InflationAt least retirees' government retirement benefits and (if they’re lucky) pension plans will keep their purchasing power intact over time though. 

However, warn many financial advisors, this isn’t necessarily the case.

“Many of my clients keep needing extra infusions of income, even though their private pension, Canada Pension Plan and old-age security income is indexed to inflation,” advisor Christine Butchart told Investment Executive.  

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The staggering costs of waiting for the cable guy

Productivity is a tough thing to measure.

For instance, everyone knows March Madness, with its weekday afternoon games available for sports fans to watch on their computers, is a nightmare for employers, but what effect might it actually have on the economy? By one recent measure, the college basketball tournament could cost as much as $1.7 billion in lost productivity each year.

That sure sounds high, but wherever you stand on estimating such output, one new study has gauged how much money is lost each year by the one deed consumers love to hate:

Waiting for the cable guy, repair guy or delivery guy.

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November 07, 2021

Think twice before faking sick to get out of work: study

A quick show of hands: who out there has ever faked sick to get out of work?

Alright, well, sure, you’re not likely to admit as much despite such prompting, but faking sick is a tradition unlike any other. Faking sick is to getting out of work as demanding pop star paternity tests is to getting your name in the paper. It’s a slam dunk.

Though a new study, not surprisingly, warns that employers are ready and eager to can workers who claim they’re under the weather but can’t provide a legitimate excuse.

So, employees of Canada, let this be your warning. You’d better learn now how to forge that doctor’s note.

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Does the "last-name effect" affect how you shop?

Looking to sell those double-booked tickets in a hurry? Why not try the Zoltan family?

AaAccording to a new study, your last name is a good indicator of how quckly you're likely to buy stuff. What could possibly explain this phenomenon, which the study authors dubbed "the last-name effect"?

Researcher Kurt A. Carlson believes this habit is linked to childhood and constant alphabetizing during school. Children with late-letter last names tended to wait longer for things, and therefore compensate later in life, he believes.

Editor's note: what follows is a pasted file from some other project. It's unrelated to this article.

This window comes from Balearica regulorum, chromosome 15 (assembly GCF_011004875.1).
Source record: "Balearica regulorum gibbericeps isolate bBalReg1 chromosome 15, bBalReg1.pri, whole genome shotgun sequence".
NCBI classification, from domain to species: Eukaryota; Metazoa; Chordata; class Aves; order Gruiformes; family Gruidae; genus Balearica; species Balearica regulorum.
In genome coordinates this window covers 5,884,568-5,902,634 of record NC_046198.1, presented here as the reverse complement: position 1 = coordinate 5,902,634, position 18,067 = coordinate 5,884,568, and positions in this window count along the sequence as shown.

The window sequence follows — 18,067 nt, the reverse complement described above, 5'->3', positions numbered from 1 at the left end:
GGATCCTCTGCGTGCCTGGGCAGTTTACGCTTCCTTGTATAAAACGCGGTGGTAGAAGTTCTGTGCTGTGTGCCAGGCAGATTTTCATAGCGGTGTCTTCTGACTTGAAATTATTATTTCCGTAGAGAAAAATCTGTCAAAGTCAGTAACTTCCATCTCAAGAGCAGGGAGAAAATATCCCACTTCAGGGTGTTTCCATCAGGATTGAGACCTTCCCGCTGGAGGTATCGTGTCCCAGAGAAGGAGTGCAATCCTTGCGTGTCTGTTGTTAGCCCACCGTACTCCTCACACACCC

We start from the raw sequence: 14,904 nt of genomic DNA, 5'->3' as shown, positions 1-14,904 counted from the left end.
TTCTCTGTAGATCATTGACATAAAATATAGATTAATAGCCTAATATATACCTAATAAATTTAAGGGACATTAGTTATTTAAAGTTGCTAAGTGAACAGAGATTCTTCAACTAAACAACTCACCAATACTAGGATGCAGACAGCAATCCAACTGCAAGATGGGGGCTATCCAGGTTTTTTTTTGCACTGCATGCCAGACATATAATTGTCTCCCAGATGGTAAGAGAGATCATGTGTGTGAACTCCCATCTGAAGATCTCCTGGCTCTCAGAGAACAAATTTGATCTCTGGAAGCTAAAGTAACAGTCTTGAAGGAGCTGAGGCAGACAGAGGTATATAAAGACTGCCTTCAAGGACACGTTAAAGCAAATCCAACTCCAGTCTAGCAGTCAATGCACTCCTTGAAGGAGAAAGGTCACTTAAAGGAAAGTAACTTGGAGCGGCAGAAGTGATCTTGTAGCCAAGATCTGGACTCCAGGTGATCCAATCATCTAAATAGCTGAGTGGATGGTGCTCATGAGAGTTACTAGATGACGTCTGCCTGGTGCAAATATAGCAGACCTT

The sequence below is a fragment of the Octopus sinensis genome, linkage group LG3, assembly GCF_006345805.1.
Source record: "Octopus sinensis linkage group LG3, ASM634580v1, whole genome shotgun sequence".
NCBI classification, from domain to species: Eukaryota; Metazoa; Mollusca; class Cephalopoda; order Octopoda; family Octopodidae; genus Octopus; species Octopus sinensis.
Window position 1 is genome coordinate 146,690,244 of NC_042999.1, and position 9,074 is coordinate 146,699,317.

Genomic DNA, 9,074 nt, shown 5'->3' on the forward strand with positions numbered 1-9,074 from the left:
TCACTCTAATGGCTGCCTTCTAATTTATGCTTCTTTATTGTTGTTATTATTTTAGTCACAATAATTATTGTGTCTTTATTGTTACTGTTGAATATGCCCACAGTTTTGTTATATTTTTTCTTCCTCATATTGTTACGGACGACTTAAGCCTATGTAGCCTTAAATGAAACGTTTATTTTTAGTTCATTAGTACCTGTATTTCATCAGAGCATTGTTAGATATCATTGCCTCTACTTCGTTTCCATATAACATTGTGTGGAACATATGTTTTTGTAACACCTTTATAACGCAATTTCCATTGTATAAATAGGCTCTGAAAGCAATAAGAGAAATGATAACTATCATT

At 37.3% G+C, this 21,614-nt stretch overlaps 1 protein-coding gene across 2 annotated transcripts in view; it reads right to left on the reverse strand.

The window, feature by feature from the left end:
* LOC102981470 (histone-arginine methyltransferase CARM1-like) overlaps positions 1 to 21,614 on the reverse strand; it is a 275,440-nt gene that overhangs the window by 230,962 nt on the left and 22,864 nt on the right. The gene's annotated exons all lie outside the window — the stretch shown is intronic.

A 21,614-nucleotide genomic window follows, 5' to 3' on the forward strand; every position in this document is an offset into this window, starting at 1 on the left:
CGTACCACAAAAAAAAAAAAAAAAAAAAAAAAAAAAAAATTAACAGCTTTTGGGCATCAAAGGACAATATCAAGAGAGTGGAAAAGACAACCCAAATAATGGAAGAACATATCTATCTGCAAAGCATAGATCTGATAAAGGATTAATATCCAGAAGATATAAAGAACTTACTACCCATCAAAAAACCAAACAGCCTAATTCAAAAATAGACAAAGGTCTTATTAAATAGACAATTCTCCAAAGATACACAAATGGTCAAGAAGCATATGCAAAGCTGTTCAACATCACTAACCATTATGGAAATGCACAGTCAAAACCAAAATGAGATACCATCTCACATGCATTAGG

“For years, simply because of your name, you've received inequitable treatment,” says Carlson, an assistant professor at Georgetown's McDonough School of Business. “So when you get to exercise control, you seize on opportunity. It's a coping strategy, and over time it becomes a natural way to respond.”

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November 04, 2021

Even Santa can't keep his job these days

It’s Friday, yes, but we’ve still got a disheartening challenge for you.

Stock-photo-13833557-santa-holding-presentsQuick, name the most depressing job news of the day: is it that a) Canada suffered its largest monthly employment loss since 2009, b) the U.S. only grew a pathetic 80,000 jobs in October, or c) Santa may have to pawn his reindeer.

Yes, word came down this week that, amid gloomy jobs figures from across North America, one Long Island county might have it worst this week.

It’s had to fire Santa.

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Gordon PowersGordon Powers

A long-time fund company executive, Gordon Powers now heads up the Affinity Group, a financial services consulting firm. Gordon was a personal finance columnist for the Globe & Mail for many years, has taught retirement planning...

Jason BucklandJason Buckland

The modern-day MC Hammer of money, Jason can often be seen spending cash that isn’t his with the efficiency of a Wilt Chamberlain first date. After cutting his teeth as a reporter for the Toronto Sun, he joined the MSN Money team with...